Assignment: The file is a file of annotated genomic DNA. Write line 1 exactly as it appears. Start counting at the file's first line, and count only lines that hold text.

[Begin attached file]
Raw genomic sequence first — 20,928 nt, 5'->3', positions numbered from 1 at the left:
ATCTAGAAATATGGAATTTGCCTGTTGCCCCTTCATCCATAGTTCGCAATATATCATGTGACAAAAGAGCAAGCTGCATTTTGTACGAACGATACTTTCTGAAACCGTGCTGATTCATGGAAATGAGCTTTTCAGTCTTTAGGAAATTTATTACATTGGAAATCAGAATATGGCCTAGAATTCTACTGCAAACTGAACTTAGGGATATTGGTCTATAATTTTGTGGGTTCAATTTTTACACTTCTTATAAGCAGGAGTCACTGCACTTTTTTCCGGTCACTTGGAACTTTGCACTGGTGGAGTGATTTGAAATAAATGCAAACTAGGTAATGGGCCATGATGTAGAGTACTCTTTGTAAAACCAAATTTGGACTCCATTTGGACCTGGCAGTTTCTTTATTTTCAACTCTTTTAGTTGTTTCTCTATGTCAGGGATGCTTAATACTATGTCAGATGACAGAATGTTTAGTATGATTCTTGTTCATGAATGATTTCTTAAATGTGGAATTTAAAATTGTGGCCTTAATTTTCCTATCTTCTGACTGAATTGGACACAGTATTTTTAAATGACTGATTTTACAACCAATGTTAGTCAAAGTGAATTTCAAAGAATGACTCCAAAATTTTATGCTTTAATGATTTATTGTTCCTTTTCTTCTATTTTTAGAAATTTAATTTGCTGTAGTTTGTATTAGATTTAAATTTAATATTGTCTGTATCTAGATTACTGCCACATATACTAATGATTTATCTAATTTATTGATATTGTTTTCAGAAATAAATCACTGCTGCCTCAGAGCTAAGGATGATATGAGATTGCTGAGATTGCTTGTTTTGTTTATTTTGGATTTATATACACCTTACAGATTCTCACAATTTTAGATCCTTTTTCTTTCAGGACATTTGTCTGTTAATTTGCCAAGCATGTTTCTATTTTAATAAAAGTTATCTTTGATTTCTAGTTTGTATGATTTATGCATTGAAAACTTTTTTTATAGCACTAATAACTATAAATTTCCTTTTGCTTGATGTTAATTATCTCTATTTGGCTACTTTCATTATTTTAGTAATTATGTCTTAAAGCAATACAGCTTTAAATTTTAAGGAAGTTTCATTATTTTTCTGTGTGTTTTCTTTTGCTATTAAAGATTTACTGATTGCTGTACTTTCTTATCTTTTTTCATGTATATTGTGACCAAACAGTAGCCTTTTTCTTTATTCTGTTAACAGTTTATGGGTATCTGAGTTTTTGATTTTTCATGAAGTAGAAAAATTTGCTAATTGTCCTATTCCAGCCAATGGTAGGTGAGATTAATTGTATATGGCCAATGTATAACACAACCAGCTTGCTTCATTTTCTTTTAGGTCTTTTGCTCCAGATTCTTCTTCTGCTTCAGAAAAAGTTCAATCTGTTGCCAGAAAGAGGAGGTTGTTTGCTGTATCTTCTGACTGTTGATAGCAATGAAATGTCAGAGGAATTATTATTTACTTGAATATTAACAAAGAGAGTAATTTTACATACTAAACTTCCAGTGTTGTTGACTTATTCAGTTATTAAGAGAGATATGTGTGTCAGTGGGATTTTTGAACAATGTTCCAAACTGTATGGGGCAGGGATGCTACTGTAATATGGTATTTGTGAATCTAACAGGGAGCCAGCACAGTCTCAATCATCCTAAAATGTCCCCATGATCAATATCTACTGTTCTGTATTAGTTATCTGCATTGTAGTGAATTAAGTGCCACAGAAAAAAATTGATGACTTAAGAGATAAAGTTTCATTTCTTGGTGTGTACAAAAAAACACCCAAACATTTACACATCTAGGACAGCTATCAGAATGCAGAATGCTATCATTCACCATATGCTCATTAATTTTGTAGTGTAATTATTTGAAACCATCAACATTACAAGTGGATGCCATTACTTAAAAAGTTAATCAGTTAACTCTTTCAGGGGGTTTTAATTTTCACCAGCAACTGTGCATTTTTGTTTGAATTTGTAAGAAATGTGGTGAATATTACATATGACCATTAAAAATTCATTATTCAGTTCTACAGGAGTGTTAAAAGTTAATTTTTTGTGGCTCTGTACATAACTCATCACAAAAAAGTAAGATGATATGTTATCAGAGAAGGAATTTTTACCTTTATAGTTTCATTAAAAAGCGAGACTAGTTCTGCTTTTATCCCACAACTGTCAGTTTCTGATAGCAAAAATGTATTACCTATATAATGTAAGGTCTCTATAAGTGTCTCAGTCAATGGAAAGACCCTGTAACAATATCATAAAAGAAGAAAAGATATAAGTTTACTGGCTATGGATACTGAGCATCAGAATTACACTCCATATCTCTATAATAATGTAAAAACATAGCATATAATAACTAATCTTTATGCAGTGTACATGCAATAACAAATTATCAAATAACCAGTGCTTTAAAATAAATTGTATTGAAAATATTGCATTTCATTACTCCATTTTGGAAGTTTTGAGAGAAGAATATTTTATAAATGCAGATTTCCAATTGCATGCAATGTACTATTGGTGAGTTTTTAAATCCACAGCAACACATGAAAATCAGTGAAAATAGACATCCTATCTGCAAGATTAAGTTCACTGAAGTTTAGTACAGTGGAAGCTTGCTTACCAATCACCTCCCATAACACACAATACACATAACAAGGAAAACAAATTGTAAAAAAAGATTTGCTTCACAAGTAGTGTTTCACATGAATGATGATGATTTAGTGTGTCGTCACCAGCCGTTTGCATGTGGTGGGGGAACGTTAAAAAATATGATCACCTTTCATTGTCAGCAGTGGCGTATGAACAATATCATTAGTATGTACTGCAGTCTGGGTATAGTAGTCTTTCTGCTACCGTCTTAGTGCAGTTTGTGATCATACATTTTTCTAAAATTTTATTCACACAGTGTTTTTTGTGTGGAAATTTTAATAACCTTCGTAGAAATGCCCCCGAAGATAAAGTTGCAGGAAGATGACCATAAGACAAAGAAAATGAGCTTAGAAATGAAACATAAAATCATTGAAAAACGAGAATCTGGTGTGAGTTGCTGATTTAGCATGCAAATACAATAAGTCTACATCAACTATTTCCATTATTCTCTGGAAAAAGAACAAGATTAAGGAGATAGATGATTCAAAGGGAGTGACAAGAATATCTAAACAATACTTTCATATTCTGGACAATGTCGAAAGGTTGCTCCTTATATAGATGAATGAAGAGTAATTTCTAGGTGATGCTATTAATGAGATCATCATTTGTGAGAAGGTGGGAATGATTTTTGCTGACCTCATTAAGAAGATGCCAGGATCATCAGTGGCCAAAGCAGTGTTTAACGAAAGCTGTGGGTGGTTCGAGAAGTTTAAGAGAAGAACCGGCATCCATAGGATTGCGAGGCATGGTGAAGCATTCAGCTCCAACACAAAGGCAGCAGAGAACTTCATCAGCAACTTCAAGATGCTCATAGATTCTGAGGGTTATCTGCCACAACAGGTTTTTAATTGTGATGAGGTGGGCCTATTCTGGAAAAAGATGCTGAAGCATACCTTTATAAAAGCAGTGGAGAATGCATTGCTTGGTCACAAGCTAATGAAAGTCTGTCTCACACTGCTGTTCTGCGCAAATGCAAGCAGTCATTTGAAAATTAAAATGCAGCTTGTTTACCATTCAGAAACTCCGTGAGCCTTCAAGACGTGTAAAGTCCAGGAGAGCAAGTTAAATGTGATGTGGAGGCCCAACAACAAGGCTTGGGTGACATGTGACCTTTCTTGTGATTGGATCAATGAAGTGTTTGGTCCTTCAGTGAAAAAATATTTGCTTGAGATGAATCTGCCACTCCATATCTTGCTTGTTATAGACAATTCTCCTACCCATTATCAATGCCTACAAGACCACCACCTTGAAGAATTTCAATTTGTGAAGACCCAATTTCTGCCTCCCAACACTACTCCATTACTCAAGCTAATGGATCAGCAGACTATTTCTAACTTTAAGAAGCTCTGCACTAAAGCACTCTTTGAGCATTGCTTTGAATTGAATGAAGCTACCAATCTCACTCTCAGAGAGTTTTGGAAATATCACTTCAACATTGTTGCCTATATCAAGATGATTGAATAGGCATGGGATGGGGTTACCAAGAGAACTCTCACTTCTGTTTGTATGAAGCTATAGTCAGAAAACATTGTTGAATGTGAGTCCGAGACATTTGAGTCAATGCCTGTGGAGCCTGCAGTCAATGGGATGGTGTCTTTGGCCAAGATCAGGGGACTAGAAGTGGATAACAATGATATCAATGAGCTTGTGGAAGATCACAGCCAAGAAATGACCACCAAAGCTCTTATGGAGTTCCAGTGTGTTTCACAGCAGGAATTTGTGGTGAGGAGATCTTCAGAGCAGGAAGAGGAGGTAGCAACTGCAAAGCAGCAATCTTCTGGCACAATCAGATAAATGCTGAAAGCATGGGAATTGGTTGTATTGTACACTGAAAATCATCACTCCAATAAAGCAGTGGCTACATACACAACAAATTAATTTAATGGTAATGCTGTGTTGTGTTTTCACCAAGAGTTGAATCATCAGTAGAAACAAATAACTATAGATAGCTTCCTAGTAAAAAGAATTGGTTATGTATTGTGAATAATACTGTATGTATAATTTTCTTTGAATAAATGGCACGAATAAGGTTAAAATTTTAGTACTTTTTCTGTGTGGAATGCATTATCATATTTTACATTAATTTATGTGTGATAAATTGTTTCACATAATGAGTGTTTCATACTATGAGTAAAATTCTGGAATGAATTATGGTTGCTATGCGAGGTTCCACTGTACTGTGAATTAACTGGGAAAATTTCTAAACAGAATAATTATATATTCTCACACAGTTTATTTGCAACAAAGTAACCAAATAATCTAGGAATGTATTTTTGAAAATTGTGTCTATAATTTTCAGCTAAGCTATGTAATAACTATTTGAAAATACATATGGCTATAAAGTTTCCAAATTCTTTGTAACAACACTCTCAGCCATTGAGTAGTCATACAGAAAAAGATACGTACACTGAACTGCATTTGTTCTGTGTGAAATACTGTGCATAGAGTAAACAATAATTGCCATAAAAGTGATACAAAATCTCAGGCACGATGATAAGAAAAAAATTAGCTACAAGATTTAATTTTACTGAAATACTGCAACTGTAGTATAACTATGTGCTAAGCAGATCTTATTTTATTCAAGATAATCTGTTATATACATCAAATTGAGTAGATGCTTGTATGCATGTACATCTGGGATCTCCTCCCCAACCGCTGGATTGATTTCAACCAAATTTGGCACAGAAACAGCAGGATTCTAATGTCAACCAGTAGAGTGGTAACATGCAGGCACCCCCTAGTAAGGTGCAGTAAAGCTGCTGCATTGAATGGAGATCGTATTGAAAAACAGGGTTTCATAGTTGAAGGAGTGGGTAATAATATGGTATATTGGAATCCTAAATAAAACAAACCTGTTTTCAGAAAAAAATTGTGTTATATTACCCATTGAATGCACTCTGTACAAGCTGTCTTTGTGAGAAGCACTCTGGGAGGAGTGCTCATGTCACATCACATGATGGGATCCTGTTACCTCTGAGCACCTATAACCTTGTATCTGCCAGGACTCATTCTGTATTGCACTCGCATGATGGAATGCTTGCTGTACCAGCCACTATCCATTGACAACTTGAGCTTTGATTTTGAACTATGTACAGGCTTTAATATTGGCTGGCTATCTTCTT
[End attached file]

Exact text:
Raw genomic sequence first — 20,928 nt, 5'->3', positions numbered from 1 at the left: